Make outgoing email reminders in Outlook aka ‘Flag for Recipients’
Outlook for Windows (not Mac) can send an automatic reminder with an email.
Ideally, this means the recipient will get a ‘pop-up’ reminder to do whatever you’re talking about in the email itself.
In this article, we’ll show how to send a reminder with your email. We’ll look at how that reminder will appear to the recipient, if at all. Finally, we’ll explain how the reminder is included in your email.
Bad memories and embarrassments
Setting reminders for outgoing emails was a problem in early versions of Outlook because the reminder was always sent with the message, which wasn’t always a good idea. Here’s a personal reminder that you do not want the email receiver to see.
Embarrassments like that did happen. Because of those troubles, some ‘old hands’ with Outlook are still wary of email reminders.
Modern Outlook has spilt reminders between the sender (aka ‘Me’) and reminders for the recipient.
From an open email message go to Home | Tags | Follow Up
Then click the ‘Add Reminder’ option which opens the Custom dialog.
Flags / Reminders for Recipients
To send a reminder with your email, go to the same Home | Tags | Follow Up | Add Reminder and look at the bottom ‘Flag for Recipients’ section.
Just like the ‘Flag for Me’, the Flag To text works best if it’s specific rather than one of Microsoft’s bland defaults.
Note: the date/time of the reminder is in your current time zone only. That makes things difficult if you’re emailing people in other time zones. You can’t set a reminder for another time zone, unless you do the conversion yourself.
Once you’ve made a reminder, you can see that a ‘Flag for Recipients’ is set from the status bar above the edited message.
Then just send the message as usual.
Your mileage will vary
What happens at the receivers end, when they get an email with a reminder included?
The reminder included with the email might popup to the recipient. It depends on what email program they use to read the message and if they choose to activate the reminder.
‘Might‘ – what happens to the recipient’s reminder depends on what email program they use.
Even Microsoft’s own email programs and services are not consistent in how they treat this Microsoft feature.
For other email programs or mail hosts it’s a ‘Your mileage may vary’ situation.
We did some tests on various Outlook incarnations plus Gmail to see what appears in the Inbox for a message with reminder.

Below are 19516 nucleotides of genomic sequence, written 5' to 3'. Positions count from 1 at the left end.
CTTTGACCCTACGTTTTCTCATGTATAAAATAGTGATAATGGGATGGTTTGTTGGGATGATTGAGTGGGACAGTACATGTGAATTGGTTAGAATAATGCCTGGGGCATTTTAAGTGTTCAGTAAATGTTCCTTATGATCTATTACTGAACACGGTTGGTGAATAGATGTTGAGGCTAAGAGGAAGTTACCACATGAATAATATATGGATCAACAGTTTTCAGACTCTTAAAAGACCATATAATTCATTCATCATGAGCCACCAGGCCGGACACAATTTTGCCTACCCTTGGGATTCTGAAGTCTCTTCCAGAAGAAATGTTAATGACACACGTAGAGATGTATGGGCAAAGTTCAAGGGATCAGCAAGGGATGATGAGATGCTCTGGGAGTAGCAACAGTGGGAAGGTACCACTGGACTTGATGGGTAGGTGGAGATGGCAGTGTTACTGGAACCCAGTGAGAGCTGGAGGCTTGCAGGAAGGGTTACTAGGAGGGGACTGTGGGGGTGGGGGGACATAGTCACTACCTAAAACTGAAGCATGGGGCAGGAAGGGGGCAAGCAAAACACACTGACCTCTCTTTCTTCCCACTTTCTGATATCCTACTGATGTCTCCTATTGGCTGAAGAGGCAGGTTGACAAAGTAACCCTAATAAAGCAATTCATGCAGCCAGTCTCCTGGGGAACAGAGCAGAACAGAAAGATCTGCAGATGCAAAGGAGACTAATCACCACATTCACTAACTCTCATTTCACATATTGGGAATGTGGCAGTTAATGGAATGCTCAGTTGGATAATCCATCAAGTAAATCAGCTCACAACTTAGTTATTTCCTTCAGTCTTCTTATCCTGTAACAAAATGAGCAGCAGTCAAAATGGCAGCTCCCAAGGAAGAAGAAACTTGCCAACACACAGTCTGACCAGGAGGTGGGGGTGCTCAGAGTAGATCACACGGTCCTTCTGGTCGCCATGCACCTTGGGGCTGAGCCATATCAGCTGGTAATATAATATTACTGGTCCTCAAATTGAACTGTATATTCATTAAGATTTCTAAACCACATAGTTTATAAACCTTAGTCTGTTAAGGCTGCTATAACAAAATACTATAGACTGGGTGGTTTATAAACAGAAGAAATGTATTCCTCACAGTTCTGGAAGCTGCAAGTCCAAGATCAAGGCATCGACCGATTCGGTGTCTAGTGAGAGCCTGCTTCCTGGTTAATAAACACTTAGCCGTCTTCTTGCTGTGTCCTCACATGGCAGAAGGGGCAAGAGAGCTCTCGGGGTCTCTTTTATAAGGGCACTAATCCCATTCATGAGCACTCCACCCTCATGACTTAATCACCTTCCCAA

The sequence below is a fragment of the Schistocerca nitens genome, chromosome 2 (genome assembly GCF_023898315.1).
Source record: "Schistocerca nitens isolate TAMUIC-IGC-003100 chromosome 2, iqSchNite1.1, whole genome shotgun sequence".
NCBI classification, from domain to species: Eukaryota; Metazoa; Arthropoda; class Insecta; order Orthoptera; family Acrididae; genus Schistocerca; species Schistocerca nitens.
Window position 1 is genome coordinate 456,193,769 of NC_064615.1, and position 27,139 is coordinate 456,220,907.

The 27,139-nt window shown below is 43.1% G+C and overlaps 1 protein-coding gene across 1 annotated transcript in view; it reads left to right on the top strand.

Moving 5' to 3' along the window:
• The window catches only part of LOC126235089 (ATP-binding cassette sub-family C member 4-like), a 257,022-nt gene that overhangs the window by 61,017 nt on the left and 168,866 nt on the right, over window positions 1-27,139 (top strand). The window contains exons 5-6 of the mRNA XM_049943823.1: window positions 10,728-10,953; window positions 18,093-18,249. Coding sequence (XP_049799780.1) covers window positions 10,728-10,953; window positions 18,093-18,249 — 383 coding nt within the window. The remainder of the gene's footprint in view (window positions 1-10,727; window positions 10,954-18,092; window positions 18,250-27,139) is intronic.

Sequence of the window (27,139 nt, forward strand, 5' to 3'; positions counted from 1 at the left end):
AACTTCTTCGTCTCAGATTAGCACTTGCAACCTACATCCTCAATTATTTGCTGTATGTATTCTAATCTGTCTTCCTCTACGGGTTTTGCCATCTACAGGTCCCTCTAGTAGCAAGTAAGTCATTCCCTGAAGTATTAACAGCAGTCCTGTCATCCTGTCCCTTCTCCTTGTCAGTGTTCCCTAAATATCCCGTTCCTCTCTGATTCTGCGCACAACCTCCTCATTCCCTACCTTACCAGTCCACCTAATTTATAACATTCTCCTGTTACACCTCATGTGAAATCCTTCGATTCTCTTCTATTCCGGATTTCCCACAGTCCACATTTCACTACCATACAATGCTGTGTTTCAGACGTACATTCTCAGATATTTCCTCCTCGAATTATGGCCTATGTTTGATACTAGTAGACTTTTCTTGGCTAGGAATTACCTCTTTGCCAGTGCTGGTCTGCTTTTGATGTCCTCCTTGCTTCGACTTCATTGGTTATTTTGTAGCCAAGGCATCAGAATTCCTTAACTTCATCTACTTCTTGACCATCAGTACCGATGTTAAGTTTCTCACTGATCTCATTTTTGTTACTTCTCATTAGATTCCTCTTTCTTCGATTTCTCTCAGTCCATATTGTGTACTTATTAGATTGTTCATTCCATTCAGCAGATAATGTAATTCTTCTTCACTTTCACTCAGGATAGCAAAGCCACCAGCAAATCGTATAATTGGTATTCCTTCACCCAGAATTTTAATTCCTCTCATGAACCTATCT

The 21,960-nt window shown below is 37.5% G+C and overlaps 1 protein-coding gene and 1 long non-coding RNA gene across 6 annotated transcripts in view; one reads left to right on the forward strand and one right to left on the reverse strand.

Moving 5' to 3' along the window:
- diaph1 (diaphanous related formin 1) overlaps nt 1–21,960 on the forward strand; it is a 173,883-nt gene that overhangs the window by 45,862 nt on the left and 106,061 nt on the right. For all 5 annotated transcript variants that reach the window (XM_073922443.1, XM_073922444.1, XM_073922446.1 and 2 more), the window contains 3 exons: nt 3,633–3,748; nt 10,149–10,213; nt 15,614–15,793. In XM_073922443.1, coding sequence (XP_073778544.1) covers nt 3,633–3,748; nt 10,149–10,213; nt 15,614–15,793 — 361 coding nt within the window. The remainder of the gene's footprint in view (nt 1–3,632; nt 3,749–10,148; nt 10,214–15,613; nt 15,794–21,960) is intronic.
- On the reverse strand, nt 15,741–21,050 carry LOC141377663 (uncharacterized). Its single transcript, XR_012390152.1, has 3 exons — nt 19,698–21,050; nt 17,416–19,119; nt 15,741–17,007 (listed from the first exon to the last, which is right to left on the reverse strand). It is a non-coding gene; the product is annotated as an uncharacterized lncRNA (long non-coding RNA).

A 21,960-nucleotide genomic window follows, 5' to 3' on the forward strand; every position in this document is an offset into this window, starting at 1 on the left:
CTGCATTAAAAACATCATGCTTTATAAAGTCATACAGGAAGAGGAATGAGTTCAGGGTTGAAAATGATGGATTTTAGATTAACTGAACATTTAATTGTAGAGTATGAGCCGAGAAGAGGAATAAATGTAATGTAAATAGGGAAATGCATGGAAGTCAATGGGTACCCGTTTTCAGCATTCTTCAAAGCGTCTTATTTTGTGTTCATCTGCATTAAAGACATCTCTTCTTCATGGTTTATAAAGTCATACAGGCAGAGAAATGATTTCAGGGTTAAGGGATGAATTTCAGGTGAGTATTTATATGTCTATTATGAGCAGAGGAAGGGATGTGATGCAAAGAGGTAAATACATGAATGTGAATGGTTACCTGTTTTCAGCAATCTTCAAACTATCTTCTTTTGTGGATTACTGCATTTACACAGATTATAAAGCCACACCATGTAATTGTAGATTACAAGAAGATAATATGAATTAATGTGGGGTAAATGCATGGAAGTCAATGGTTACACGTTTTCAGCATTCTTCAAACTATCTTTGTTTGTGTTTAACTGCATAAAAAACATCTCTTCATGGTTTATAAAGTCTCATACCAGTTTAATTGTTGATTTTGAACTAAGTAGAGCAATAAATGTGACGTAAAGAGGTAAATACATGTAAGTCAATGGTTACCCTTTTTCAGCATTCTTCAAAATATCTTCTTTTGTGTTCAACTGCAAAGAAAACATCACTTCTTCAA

Outlook for Windows
If the recipient uses Outlook for Windows then the reminder appears in the incoming email – but it’s hidden and inactive. The recipient has to unhide/unblock the reminder to make it active.
A note like this appears in the status line of the open message.
It’s not very obvious, but if you click on the status line there’s an option ‘Unblock flag text’.
Choose ‘Unblock flag text’ and the Flag/Reminder will be added to Outlook. You can go to Follow Up | Add Reminder to see the reminder.
You can change the reminder text and date, just like any other reminder.
Outlook 2016 for Mac
The same incoming email with reminder works quite differently in Outlook for Mac.
The reminder is activated automatically (no hiding or blocking as in Outlook for Windows).
Outlook for Mac doesn’t support text in a reminder but the alert date/time is active.
An incoming message with a reminder is ignored by the Outlook apps for Android and iOS.
If you get the same message in Outlook.com’s web interface, the sent flag/reminder is ignored entirely.
However, if you link your Outlook.com email account to Outlook for Windows or Mac, the reminder will be available as shown above.
It’s the same in Gmail’s web interface. The flag/message is totally ignored.
But linking the Gmail account into Outlook Windows/Mac will make the reminder available.
Under the Hood
The recipient’s reminder is sent in the email header as two lines.
X-Message-Flag: Has the plumbing work finished?
Reply-By: Sun, 2 Apr 2017 11:40:00 +0000
There is no attachment.
Office Watch has the latest news and tips about Microsoft Office. Delivered once a week.